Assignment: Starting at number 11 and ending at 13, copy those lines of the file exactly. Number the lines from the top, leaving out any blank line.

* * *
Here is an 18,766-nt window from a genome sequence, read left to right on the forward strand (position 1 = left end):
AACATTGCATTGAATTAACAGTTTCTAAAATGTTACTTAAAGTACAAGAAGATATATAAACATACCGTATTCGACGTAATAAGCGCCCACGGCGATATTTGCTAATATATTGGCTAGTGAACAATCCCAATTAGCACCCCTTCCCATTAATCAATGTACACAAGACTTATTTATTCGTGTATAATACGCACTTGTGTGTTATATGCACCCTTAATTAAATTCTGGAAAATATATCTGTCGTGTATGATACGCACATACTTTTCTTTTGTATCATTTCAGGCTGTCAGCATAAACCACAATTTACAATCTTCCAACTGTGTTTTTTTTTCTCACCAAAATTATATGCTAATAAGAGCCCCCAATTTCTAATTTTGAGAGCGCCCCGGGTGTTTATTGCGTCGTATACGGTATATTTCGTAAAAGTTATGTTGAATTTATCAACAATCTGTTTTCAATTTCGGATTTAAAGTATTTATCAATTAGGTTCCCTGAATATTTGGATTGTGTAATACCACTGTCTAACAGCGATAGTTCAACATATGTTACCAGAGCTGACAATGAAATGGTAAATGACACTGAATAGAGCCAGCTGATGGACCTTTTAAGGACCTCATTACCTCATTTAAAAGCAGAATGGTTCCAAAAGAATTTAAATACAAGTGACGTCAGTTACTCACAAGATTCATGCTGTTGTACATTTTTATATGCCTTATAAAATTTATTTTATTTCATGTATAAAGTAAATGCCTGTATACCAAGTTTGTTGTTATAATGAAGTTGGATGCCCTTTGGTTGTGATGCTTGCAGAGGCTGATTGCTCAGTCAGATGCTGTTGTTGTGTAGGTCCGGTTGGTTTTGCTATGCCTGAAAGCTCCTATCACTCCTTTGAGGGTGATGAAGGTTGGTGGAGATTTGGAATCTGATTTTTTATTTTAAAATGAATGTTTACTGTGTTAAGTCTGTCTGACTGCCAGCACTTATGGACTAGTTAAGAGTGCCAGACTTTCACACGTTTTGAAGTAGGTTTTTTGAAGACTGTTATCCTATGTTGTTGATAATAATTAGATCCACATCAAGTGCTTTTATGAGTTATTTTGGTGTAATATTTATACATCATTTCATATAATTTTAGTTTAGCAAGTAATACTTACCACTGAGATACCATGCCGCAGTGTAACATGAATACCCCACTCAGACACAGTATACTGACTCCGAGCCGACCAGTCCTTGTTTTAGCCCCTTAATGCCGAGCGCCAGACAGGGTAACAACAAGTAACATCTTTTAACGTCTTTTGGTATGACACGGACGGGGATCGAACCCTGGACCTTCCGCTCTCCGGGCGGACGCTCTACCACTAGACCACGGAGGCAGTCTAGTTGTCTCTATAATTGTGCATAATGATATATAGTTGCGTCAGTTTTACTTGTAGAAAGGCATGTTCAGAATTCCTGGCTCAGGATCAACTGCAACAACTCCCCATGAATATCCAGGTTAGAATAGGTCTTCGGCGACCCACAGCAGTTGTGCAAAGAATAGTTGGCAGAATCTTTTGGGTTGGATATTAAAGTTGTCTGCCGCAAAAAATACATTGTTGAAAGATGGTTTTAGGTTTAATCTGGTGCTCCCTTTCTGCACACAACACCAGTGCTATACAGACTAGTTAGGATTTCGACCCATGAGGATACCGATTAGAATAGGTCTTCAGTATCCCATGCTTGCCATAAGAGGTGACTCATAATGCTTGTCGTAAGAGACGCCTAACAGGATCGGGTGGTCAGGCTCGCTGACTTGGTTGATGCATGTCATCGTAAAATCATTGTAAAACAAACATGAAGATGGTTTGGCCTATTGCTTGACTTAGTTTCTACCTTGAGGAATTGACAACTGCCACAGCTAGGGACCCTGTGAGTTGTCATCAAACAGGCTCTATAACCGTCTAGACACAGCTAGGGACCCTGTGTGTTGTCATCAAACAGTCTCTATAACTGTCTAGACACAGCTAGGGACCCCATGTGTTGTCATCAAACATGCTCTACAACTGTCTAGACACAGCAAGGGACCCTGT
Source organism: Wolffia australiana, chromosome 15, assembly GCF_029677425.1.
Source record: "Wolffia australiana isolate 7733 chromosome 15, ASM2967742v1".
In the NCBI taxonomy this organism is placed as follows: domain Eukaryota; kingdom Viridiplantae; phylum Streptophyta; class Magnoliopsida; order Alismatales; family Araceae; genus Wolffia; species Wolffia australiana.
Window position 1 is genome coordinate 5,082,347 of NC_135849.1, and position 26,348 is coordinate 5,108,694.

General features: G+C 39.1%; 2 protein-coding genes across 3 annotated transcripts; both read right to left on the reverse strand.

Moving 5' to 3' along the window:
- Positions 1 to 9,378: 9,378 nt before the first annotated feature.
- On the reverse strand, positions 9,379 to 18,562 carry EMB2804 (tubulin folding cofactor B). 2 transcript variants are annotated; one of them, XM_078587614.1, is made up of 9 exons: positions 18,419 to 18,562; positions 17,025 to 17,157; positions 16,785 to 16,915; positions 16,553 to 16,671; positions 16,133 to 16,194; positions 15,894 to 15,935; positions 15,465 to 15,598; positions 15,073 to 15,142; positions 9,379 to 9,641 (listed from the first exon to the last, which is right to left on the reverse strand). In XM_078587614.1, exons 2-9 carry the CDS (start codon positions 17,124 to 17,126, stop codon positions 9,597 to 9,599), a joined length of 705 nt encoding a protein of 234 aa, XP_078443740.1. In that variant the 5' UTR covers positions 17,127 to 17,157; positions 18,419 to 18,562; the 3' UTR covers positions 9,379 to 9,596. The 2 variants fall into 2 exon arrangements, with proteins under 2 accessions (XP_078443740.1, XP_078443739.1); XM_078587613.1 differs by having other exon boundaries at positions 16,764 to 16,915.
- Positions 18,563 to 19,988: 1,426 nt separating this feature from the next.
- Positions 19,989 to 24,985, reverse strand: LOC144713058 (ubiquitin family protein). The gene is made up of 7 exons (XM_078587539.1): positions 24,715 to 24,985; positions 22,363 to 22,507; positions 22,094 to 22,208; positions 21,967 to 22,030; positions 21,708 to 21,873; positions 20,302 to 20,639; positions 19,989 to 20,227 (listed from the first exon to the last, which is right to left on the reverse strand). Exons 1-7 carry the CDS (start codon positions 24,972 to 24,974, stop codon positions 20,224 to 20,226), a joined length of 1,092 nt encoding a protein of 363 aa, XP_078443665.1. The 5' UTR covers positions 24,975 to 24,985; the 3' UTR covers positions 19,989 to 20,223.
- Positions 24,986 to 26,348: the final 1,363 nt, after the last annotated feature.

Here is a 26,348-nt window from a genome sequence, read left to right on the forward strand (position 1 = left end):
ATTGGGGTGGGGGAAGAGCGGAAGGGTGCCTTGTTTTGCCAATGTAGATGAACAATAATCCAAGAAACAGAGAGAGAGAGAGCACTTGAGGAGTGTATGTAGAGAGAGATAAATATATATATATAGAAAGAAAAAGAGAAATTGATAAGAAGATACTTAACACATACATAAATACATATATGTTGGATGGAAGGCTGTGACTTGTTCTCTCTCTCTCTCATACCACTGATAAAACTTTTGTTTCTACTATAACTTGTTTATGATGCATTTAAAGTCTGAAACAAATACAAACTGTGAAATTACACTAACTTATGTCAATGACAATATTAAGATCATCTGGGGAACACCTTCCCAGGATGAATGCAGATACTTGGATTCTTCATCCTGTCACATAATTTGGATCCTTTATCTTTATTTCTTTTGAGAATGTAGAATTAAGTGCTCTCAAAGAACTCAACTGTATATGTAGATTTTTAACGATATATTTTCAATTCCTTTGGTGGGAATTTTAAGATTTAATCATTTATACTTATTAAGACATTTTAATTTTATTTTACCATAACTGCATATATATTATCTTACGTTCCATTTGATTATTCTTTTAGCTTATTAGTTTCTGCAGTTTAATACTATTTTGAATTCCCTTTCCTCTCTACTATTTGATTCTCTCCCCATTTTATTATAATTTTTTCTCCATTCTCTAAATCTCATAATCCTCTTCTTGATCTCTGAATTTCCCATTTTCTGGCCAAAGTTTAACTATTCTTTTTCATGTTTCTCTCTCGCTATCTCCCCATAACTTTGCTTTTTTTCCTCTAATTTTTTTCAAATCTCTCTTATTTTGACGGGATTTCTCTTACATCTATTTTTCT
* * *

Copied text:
- Positions 18,563 to 19,988: 1,426 nt separating this feature from the next.
- Positions 19,989 to 24,985, reverse strand: LOC144713058 (ubiquitin family protein). The gene is made up of 7 exons (XM_078587539.1): positions 24,715 to 24,985; positions 22,363 to 22,507; positions 22,094 to 22,208; positions 21,967 to 22,030; positions 21,708 to 21,873; positions 20,302 to 20,639; positions 19,989 to 20,227 (listed from the first exon to the last, which is right to left on the reverse strand). Exons 1-7 carry the CDS (start codon positions 24,972 to 24,974, stop codon positions 20,224 to 20,226), a joined length of 1,092 nt encoding a protein of 363 aa, XP_078443665.1. The 5' UTR covers positions 24,975 to 24,985; the 3' UTR covers positions 19,989 to 20,223.
- Positions 24,986 to 26,348: the final 1,363 nt, after the last annotated feature.